“A blind man could find those police cells from a distance of about 15 meters due to the unmistakable stench of stale urine. As the water system is not working, there is no running water and that is why water is being conveyed by a hose into a tub. The toilets do not work, they are clogged. There are no lights and the six cells are often required to house between 20 – 30 prisoners. In addition to a sub-standard ‘cook house’, the condition of the building is such that those locked up there could seek to escape by digging underground,” Justice Ellis said.
While handing down this decision, Justice Ellis said the current lack of these facilities amounted to “breaches of the human rights provisions of the Constitution which will continue until something is done to remedy those breaches,” he said.
He called on Enga governor Peter Ipatas who said in the media last February (2009) that his government had allocated K5 million towards the construction of prison facilities at Mukurumanda prison site; to ensure of the release of that funding.
“What has happened to that money, and can some of it be released for the speedy provision of an interim remand facility at Mukurumanda which may well cost less than K100,000 to establish within as little as three months,” Justice Ellis said.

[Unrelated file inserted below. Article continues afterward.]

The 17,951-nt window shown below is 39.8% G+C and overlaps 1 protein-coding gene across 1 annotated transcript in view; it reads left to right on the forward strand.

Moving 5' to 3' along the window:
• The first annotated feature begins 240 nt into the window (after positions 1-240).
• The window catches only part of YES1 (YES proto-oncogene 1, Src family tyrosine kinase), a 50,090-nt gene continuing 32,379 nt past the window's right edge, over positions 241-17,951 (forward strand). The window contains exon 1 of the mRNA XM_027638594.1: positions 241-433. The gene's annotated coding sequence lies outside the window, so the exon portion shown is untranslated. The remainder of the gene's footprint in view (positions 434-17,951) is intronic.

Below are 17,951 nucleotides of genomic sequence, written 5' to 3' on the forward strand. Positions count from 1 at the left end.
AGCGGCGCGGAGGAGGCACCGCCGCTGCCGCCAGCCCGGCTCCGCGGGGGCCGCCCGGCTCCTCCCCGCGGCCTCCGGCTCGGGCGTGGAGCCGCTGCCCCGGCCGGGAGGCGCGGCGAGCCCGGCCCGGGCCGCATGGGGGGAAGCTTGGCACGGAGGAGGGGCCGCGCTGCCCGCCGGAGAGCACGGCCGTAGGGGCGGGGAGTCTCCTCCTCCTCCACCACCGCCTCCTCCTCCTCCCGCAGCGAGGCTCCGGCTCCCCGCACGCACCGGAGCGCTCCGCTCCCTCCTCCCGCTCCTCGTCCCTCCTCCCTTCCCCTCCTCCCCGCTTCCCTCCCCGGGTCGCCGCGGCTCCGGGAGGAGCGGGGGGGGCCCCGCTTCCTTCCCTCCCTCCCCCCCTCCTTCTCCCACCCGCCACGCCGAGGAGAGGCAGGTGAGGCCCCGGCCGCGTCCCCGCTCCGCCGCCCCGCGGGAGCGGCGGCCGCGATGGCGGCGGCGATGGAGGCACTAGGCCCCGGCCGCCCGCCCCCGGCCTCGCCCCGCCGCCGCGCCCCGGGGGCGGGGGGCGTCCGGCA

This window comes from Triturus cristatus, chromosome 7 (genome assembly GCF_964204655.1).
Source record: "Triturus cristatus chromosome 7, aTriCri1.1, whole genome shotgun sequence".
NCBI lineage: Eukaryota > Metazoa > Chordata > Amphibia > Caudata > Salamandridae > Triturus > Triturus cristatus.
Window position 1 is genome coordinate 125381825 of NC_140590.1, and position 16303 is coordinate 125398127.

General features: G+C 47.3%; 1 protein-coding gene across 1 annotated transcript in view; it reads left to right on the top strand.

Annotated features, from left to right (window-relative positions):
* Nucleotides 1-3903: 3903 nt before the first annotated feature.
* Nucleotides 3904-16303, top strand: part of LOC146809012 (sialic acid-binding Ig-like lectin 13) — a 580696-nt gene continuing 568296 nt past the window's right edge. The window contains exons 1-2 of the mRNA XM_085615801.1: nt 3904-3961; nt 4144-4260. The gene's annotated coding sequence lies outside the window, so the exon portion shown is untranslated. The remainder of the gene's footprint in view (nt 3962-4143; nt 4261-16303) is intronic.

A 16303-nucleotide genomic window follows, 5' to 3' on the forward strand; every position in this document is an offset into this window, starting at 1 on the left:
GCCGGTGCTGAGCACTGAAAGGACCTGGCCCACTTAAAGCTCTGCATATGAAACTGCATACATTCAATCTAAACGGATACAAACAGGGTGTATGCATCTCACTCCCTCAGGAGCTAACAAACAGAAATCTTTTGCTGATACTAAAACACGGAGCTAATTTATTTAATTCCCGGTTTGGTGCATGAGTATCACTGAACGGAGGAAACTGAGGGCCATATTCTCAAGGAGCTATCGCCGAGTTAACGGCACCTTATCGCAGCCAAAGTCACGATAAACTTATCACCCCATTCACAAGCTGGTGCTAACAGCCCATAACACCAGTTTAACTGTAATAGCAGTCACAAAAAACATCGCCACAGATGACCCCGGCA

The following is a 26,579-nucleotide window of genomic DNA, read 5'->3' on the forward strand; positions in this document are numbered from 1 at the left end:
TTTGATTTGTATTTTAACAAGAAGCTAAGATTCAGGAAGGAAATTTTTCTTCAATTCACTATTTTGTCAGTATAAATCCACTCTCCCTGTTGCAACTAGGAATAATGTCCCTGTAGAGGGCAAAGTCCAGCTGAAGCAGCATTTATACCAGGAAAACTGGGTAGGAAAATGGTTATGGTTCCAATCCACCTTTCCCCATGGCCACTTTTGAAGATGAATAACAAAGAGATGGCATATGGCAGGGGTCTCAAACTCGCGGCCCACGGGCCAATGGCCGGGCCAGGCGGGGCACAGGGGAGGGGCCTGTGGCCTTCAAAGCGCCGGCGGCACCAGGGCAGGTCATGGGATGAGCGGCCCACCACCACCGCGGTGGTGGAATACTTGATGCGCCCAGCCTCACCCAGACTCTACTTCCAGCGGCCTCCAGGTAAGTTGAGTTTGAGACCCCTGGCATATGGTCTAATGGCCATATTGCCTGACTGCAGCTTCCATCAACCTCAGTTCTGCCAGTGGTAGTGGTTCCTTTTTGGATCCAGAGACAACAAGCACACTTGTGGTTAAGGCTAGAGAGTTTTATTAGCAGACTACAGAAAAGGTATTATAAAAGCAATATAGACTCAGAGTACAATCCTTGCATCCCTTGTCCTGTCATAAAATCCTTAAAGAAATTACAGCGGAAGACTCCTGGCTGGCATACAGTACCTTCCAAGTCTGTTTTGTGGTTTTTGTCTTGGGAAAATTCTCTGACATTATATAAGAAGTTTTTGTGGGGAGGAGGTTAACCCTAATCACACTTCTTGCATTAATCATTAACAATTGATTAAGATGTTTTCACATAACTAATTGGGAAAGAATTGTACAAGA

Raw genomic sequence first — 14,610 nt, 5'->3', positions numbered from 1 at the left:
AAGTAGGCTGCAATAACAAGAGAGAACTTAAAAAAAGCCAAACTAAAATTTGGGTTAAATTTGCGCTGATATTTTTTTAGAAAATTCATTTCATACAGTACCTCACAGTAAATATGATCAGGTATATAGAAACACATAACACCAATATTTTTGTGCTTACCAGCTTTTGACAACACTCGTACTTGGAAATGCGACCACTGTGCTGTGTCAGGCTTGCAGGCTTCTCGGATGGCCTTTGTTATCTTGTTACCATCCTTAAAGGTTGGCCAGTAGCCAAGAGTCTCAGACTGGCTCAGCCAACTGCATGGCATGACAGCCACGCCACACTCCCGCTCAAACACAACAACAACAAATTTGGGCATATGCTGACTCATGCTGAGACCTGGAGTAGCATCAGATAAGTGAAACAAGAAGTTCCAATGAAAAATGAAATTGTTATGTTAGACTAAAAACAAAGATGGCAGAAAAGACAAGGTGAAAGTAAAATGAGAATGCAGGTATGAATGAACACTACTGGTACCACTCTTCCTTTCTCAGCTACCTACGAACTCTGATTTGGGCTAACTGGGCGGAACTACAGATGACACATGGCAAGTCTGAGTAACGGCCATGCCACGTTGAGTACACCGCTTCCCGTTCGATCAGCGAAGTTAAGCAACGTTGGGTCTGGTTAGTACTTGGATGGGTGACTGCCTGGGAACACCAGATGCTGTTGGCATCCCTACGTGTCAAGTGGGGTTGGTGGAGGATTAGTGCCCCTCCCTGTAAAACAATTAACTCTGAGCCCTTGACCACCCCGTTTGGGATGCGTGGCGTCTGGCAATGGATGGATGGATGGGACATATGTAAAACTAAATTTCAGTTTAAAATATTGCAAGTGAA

“To me as a judge, it would be inconsistent to send a person who breaks the law to prison and then ignore the fact that he is in prison in a manner which breaks the law.”
He said that prison escapes would continue until the issues of “overcrowding and inadequate funding” were seriously dealt with to ensure that prisoners were effectively and humanely provided for in jail and put through the correctional services for which they were sent to jail for.
“It may therefore be expected that remedying the breaches of the basic human rights of Engan prisoners will have the beneficial effect of reducing the number of escapes,” Justice Ellis said.
In his introductory message of the decision, Justice Ellis said: “ ‘The rule of law’ is a phrase used to describe the system under which people are governed by laws passed by parliament and the courts determine whether one of those laws has been broken and, if so, what orders should be made. For example, when a judge hears a criminal trial, the question to be decided is whether one of the laws of PNG usually a section of the Criminal Code, has been broken by the accused person and, if so, what should be the punishment.”
“The Constitution of the Independent State of PNG (the Constitution) sets minimum standards in a number of areas which are called basic rights (sometimes referred to as human rights). When it appears that those basic rights have been breached, it is not necessary for a judge to wait for someone to make an application and present the case in support of the alleged breach since a judge is permitted to commence an inquiry in order to decide whether those basic rights have been breached and, if so, what orders should be made by the court.
“This is such a case, arising from the conditions under which people from Enga province who have either been sentenced to prison or are awaiting trial are currently being held.”